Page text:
“There is no normal life that is free of pain. It's the very wrestling with our problems that can be the impetus for our growth.”  To love someone, means we are going to hurt them and they are going to hurt us. We experience pain in either case. Yet, through the pain, we learn about ourselves, those we love and more importantly, we grow.

“You rarely have time for everything you want in this life, so you need to make choices.  And hopefully your choices can come from a deep sense of who you are.”  When we know who we are and what we value, choices become so much easier to make.

“Love isn’t a state of perfect caring.  It is an active noun like struggle. To love someone is to strive to accept that person exactly the way he or she is, right here and now.”  To be loved when I fail or when I’m scared is what I need.  To be comforted is so calming.  We all long for our loved ones to accept us as we are.

“If you could only sense how important you are to the lives of those you meet, how important you can be to the people you may never even dream of. There is something of yourself that you leave at every meeting with another person.”  We may never know the impact of our smile,  a kind word or a caring touch will have on others and yet these simple things may change a person’s life forever.

“Love is at the root at everything, all learning, all relationships, love or the lack of it.”

“The greatest thing we can do is to help someone know they are loved and capable of loving.”

We all long for love and the goal of our actions are directed toward getting the reassurance we need, to know we are loved.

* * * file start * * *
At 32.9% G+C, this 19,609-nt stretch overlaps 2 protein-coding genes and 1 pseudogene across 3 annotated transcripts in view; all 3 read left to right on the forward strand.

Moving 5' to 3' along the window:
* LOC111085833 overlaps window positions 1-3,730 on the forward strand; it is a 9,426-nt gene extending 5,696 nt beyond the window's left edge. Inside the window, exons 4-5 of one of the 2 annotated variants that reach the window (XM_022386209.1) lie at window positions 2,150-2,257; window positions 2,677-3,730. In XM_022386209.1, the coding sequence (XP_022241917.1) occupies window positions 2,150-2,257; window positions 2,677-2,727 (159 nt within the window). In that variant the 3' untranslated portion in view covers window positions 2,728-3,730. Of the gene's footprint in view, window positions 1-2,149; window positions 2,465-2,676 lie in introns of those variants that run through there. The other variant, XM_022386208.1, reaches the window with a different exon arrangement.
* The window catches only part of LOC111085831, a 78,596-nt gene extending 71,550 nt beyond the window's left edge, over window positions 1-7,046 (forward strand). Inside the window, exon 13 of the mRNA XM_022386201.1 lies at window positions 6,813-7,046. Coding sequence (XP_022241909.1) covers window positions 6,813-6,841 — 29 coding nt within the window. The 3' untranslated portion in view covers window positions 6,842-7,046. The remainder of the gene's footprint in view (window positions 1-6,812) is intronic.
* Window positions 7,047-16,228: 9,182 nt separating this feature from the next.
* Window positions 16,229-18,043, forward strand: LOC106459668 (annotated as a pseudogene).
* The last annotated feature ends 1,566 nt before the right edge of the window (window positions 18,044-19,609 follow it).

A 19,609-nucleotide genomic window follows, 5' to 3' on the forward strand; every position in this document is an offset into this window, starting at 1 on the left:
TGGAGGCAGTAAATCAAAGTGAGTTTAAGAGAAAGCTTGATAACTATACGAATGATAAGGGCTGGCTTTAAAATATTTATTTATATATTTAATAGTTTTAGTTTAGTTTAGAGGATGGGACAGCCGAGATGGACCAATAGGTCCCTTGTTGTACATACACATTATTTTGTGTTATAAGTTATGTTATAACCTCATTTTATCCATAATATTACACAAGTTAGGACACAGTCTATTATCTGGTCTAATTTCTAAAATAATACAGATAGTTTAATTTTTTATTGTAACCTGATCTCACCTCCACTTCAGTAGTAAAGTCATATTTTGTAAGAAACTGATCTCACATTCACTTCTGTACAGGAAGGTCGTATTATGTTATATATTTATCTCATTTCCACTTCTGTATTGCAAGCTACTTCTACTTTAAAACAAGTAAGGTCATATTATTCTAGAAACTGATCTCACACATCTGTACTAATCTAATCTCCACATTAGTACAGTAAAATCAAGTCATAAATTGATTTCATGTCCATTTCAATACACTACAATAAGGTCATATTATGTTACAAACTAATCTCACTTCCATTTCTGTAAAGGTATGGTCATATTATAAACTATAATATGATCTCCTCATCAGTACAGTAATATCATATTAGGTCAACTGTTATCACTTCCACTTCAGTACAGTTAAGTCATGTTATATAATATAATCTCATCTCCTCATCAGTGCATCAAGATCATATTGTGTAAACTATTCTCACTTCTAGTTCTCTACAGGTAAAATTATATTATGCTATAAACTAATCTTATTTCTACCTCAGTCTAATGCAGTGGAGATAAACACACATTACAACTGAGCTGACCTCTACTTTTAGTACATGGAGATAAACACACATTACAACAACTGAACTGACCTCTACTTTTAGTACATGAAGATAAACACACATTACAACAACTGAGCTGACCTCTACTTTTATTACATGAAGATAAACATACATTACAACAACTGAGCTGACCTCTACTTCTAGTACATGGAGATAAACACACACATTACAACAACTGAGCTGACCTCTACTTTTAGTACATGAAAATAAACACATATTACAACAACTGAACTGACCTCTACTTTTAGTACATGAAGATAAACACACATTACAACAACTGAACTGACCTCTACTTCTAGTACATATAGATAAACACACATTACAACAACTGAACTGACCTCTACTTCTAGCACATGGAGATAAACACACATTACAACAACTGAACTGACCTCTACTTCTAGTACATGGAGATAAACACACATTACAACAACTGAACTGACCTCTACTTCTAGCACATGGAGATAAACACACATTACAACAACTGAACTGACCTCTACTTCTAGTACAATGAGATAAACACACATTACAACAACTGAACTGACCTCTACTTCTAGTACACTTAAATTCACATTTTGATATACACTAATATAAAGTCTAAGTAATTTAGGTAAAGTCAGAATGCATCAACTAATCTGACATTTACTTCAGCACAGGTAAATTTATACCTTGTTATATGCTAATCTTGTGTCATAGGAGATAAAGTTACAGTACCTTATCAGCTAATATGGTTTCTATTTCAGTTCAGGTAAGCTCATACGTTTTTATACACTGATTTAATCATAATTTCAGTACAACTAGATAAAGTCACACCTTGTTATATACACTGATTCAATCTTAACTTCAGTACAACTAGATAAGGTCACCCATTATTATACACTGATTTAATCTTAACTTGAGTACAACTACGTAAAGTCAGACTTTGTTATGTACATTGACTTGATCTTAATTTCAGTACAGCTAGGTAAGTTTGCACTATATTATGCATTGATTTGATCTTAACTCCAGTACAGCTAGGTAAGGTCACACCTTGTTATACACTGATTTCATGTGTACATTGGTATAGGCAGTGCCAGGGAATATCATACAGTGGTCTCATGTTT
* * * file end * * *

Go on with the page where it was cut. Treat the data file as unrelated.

So let us take in Mr. Roger’s message of kindness, love and empathy and incorporate it into our daily lives today letting others know how special they are and how much we love them.  We often carry these thoughts of love in our hearts and rarely share them.  Saint Exupery, author of The Little Prince, said “And now here is my secret, a very simple secret: It is only with the heart that one can see rightly; what is essential is invisible to the eye.” So, these thoughts of love, admiration, gratitude, and connection, reside invisibly in our hearts and need to be released by our giving them voice and sharing them with our loved ones. It is not honor, prizes, or gifts that nourish our souls; it is knowing we are loved.  Let your loved ones hear the love in your heart.

To assist you in speaking from your heart to those you love, especially your spouse, partner, parent, child or friend, you may find the HEART Cards helpful.  Find HEART Cards at https://www.holdmetightworkshop.com/the-heart-cards/ or The HEART Cards app on iPhone and Android.  Try giving your loved ones one card a day and see the changes that occur as you heart is made known to them.

“Won’t you be my neighbor” and follow me on Facebook to learn more about love and love relationships?  Follow me now, https://www.facebook.com/Hold-Me-Tight-Couples-Workshop-185309118212336/